I do not subscribe to the cynicism of Swiss playwright Max Frisch who is quoted as saying that "technology is the knack of so arranging the world that we don't have to experience it" (qtd. in Gup, A52). In common with many of my sources, literary and personal, I believe we must find a way to make technology our servant rather than our master. There are a myriad of ways in which technology has changed our lives. I will discuss just a few: biological/medical; environmental; political and educational.
In his Technopoly: The Surrender of Culture to Technology, Neil Postman traces the evolution of technology from a system of support to a monstrous tyranny that overshadows our lives from birth to death. In the fields of medical technology, politics, religion and the media, he deplores the loss of humanity, sacrificed to the techniques of information storage, retrieval and dissemination (115-117).
For many, the "wake-up call" regarding the dangers of uncontrolled technology came from reading Rachel Carson's Silent Spring. Her book encouraged the growth of environmental groups which succeeded in outlawing the use of DDT. Lobbyists have derailed efforts to change, by law, the methods of chemical fertilization and the use of pesticides. These methods are fouling our rivers and streams and killing the Everglades. The miracles of chemical technology in defeating disease does not justify its use in these ways nor does it ameliorate the fears we have regarding biological warfare. This is just one instance of the "tail wagging the dog."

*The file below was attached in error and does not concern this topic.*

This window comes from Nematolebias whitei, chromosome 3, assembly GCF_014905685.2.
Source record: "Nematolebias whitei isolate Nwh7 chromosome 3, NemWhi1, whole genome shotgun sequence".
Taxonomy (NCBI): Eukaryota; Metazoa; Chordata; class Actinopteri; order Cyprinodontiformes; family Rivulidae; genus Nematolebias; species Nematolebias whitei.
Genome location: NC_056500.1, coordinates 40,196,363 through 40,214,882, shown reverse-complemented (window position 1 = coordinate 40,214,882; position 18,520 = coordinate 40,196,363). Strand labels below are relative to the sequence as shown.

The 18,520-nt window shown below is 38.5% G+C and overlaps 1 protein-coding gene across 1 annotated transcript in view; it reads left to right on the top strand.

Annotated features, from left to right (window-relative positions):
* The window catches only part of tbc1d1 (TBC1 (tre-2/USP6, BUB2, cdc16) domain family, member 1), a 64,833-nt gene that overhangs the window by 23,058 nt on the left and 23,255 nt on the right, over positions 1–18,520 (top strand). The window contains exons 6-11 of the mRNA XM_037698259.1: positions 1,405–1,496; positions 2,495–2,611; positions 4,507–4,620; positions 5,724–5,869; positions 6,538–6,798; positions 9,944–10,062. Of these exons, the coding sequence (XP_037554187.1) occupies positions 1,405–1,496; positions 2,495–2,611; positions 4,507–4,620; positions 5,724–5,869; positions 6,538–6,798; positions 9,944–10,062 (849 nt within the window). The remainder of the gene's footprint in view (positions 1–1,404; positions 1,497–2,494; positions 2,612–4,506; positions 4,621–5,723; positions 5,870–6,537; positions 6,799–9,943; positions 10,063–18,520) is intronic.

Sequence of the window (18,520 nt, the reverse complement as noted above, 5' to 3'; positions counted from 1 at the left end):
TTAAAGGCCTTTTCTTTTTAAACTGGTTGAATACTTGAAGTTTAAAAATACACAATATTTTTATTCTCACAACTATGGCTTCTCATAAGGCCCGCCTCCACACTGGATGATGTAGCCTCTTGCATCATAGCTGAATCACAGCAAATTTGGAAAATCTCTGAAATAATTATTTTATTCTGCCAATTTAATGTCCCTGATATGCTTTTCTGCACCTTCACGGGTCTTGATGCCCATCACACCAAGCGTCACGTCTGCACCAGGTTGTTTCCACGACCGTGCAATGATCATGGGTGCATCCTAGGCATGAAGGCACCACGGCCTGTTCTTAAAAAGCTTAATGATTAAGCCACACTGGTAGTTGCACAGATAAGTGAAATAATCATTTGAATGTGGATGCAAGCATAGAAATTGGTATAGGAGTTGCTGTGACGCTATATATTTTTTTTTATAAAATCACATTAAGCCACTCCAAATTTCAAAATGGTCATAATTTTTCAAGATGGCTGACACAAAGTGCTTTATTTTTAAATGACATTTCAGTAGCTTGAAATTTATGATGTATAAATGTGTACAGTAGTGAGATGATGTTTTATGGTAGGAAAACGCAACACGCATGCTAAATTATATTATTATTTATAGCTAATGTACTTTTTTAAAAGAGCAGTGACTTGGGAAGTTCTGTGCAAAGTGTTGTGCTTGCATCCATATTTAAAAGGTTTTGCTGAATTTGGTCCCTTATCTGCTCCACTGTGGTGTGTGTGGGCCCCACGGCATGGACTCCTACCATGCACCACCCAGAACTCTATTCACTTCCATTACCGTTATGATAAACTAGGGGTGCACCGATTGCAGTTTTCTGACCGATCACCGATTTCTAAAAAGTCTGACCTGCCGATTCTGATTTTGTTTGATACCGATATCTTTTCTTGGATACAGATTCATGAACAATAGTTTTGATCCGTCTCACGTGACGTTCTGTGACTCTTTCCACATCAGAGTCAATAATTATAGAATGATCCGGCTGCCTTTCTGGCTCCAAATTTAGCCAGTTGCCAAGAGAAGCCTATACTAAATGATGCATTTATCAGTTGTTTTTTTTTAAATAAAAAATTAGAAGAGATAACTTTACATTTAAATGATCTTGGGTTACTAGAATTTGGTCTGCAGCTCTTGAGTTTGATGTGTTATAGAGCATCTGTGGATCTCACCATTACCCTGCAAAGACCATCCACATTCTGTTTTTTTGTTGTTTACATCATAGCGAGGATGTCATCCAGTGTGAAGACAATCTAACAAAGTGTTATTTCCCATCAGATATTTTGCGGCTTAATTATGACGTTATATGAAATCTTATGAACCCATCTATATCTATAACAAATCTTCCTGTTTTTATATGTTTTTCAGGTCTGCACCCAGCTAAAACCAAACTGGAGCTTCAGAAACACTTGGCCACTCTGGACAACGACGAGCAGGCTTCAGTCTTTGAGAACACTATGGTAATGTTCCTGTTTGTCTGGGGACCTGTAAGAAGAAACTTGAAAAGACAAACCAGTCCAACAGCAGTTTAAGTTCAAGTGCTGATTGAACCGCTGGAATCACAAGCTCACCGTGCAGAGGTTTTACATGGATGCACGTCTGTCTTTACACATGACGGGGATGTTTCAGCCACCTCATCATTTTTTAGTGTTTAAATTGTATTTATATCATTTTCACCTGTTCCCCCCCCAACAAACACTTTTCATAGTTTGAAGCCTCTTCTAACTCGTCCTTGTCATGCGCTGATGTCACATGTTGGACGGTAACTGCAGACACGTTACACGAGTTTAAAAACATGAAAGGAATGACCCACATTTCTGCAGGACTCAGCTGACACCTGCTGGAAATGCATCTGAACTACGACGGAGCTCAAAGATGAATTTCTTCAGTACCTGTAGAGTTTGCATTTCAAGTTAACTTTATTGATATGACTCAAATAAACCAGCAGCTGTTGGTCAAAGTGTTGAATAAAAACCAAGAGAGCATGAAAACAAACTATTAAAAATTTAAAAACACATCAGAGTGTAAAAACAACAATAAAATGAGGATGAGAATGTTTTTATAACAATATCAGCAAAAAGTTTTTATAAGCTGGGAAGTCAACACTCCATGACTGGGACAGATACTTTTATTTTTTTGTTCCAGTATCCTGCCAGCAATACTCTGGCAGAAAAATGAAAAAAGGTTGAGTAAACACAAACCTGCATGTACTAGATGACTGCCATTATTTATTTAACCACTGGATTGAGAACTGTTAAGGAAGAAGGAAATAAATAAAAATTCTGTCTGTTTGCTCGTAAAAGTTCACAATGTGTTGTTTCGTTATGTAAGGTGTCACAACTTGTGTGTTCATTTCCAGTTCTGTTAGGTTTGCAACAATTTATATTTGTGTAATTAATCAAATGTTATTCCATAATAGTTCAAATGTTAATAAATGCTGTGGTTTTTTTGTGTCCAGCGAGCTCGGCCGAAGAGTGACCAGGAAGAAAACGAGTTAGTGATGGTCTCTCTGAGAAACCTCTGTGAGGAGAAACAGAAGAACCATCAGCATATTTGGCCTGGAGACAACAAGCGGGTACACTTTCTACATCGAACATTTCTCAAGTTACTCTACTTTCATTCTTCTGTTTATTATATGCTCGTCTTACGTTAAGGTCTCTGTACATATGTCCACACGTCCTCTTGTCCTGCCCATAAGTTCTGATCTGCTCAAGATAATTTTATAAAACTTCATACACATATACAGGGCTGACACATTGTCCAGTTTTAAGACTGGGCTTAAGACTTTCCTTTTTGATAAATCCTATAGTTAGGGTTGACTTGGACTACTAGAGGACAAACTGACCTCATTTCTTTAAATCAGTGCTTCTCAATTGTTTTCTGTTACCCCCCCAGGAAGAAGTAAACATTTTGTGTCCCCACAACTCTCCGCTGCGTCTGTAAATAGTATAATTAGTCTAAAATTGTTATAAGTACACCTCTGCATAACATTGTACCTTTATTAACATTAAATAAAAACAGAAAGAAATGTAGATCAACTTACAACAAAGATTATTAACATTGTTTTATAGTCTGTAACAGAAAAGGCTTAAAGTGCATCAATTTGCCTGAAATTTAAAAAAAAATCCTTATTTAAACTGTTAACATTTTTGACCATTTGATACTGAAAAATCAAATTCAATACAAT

The improvements in medical care counterbalance these problems. Personally, I must remember that without the advances in cardiac and cancer research, neither my young granddaughter nor I would be alive today. Dr. Lloyd Young mentions Positron Emission Tomography which may transform the treatment of bi-polar disease and schizophrenia (Young).
The combustion engine is another form of technology which has changed our culture for better and worse. At present , more than 160 countries are meeting in Kyoto, Japan, to discuss the problems of global warming. The most recent reports from there are that there is much rhetorical posturing going on but little in the way of solutions or agreement (Washington Post ,...